The Electoral Politics of Growth Regimes
by Peter A. Hall, Harvard University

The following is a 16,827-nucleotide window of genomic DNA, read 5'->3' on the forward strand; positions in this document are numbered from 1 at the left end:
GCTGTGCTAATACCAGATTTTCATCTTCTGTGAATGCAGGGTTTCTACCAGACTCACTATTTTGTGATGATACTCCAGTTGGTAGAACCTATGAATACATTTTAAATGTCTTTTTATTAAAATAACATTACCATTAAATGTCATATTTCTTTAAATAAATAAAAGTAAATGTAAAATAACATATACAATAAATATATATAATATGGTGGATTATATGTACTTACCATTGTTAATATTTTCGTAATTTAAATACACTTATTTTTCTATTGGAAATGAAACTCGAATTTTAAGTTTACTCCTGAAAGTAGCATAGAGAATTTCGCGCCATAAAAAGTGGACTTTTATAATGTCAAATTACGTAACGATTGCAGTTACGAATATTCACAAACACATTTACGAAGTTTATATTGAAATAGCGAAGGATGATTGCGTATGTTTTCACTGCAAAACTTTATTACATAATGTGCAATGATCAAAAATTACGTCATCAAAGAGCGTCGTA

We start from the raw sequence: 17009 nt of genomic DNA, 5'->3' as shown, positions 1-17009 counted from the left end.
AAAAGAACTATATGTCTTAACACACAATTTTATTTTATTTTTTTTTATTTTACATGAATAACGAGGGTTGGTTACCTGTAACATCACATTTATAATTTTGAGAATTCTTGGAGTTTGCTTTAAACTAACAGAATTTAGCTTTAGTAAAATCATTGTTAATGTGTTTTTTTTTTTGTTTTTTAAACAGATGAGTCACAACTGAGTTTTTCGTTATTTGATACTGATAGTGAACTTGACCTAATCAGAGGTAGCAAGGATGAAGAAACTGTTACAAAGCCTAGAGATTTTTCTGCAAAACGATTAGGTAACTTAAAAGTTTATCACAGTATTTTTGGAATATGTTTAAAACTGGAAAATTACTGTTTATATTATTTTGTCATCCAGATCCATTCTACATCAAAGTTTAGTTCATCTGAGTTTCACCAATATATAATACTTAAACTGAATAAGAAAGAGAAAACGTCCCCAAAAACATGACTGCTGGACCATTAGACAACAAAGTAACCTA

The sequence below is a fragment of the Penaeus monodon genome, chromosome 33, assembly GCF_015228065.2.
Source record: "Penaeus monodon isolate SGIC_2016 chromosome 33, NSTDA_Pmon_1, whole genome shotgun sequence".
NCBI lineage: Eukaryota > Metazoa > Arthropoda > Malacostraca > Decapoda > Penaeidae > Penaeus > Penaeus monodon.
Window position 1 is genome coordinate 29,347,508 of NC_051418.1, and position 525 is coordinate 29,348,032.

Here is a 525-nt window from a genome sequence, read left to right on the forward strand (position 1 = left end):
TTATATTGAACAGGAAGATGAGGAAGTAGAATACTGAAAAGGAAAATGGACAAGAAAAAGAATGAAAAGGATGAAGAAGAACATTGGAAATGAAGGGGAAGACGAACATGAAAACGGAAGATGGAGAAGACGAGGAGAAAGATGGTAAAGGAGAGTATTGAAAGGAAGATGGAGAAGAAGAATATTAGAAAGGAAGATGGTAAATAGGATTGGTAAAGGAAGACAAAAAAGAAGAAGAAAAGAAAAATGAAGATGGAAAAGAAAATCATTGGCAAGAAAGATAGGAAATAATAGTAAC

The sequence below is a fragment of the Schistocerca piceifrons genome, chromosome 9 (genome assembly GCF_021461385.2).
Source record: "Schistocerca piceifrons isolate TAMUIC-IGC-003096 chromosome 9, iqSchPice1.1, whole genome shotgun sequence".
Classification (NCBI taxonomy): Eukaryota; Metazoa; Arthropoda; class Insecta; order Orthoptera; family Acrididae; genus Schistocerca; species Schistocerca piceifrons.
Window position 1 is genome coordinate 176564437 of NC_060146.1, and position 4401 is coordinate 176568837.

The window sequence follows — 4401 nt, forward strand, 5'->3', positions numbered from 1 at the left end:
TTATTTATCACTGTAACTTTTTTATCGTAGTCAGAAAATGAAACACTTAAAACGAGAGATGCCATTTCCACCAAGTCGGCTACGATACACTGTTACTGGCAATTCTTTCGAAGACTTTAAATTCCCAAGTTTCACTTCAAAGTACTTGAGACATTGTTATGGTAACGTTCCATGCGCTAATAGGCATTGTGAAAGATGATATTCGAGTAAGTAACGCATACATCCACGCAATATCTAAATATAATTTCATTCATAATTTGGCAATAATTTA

This article explores the role played by electoral politics in the evolution of postwar growth regimes, understood as the economic and social policies used by governments of the developed democracies to pursue economic growth. It charts changes in growth regimes beginning with an era of modernization stretching from 1950 to 1975, through an era of liberalization running from 1980 to 2000, to a subsequent era of knowledge-based growth. Its overarching claim is that the inclination and capacities of democratic governments to pursue specific growth regimes depend not only on economic circumstances but also on evolving electoral conditions, marked especially by changes in the cleavages that condition partisan electoral strategies. This electoral dynamic affects the balance of influence over policy between actors in the electoral and producer-group arenas and carries implications for the social compromises that democracies can construct. The article concludes by exploring the implications of contemporary electoral politics for the development of growth regimes appropriate to a knowledge economy.